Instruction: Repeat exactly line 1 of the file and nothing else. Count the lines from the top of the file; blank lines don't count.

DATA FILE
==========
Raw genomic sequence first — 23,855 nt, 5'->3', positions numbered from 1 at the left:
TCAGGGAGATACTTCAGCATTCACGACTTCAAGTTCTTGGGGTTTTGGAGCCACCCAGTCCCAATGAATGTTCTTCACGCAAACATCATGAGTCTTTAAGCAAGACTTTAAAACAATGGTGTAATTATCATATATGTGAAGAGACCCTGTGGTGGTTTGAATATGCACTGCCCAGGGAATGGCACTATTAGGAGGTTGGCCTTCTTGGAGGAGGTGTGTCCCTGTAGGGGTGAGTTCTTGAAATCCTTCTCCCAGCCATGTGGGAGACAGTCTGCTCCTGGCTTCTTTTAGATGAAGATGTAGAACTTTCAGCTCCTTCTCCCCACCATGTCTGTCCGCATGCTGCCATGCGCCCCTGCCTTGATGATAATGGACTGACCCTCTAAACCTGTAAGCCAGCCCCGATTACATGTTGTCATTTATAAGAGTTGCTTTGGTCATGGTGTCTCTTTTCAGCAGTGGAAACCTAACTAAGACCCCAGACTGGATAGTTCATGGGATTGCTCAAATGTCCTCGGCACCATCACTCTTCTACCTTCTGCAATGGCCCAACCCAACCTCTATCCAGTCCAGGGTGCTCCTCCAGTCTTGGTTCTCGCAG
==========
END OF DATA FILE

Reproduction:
Raw genomic sequence first — 23,855 nt, 5'->3', positions numbered from 1 at the left: